If you are looking to get more control of the output, there are several ways to do that. The quickest way is to use one of the To* methods, e.g. the ToShortDateString() method:

Console.WriteLine(DateTime.Now.ToShortDateString());

This will output a short version of the date, omitting the time part completely. You can also use the ToLongDateString() method:

Console.WriteLine(DateTime.Now.ToLongDateString());

The output will vary, based on the region settings, but usually a long date includes a text representation of the month instead of a numeric representation.

If you're looking to get more control, perhaps because you want to adapt your date/time info to a specific region, you can use one of the overloads of the ToString() method, e.g. by specifying exactly which culture/region you are targeting:

var usCulture = new System.Globalization.CultureInfo("en-US");
Console.WriteLine(DateTime.Now.ToString(usCulture.DateTimeFormat));

The CultureInfo class allows you to get an entire box of info about a language, e.g. how they write dates and time (the CultureInfo class will be covered later on in this tutorial). We can then pass this information on to the DateTime class, to let it know that we want a visual representation of the date and time to match this language. But what if we want to be even more specific about the output?

Standard Date & Time Format Strings

To gain even more control of the output, you can use the standard date & time format strings provided by the .NET framework. It's one letter, used to represent a way to display the date and/or time. For the full list, I suggest that you have a look at the documentation, but for now, here's a couple of examples:

DateTime dt = new DateTime(2042, 12, 24, 18, 42, 0);  

Console.WriteLine("Short date pattern (d): " + dt.ToString("d"));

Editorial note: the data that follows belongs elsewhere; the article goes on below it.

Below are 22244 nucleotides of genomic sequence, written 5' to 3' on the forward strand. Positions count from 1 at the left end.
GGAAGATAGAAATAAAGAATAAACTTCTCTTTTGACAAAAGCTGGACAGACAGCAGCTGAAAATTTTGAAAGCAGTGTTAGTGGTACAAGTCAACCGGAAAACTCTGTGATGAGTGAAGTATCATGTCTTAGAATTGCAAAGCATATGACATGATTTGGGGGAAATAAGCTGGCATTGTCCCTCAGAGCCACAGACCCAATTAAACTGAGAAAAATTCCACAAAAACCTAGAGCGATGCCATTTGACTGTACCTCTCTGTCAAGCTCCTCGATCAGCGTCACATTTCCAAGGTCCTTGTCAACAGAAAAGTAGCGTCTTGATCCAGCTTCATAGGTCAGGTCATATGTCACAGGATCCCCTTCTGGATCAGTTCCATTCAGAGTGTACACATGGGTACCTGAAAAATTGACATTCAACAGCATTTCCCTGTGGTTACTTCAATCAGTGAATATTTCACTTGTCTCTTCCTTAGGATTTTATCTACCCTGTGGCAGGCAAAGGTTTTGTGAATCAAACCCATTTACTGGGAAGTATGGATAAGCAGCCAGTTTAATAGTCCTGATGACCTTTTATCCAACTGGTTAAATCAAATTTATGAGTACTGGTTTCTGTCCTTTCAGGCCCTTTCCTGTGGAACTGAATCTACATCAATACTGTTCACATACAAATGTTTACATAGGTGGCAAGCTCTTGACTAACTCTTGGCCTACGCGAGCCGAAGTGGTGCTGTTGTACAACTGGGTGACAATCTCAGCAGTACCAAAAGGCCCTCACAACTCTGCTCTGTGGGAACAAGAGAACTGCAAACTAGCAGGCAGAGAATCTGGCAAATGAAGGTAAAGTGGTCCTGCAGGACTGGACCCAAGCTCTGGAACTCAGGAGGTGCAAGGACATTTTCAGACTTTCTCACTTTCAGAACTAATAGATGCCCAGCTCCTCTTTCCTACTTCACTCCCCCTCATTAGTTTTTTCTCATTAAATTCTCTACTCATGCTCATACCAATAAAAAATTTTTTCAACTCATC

Console.WriteLine("Long date pattern (D): " + dt.ToString("D"));  
Console.WriteLine("Full date/time pattern (F): " + dt.ToString("F"));  
Console.WriteLine("Year/month pattern (y): " + dt.ToString("y"));

The output will look like this:

Short date pattern (d):         24-12-2042
Long date pattern (D):  24. december 2042
Full date/time pattern (F):     24. december 2042 18:42:00
Year/month pattern (y): december 2042

This gives you a bit more control of the output, but sometimes that's not enough - in those cases, you need custom format strings.

Custom Date & Time Format Strings

For full control, we have custom format strings. They are a combination of letters and special characters which you pass on to the ToString() method, to show the exact format you want for your date and/or time - this includes where you want the date/time parts, how you want them and what kind of separators you would like to use. Obviously this leaves you with a lot of options, so for the full list of available format specifiers, please check out the documentation, but let's see how it works straight away:

DateTime dt = new DateTime(2042, 12, 24, 18, 42, 0);

Console.WriteLine(dt.ToString("MM'/'dd yyyy"));
Console.WriteLine(dt.ToString("dd.MM.yyyy"));
Console.WriteLine(dt.ToString("MM.dd.yyyy HH:mm"));
Console.WriteLine(dt.ToString("dddd, MMMM (yyyy): HH:mm:ss"));
Console.WriteLine(dt.ToString("dddd @ hh:mm tt", System.Globalization.CultureInfo.InvariantCulture));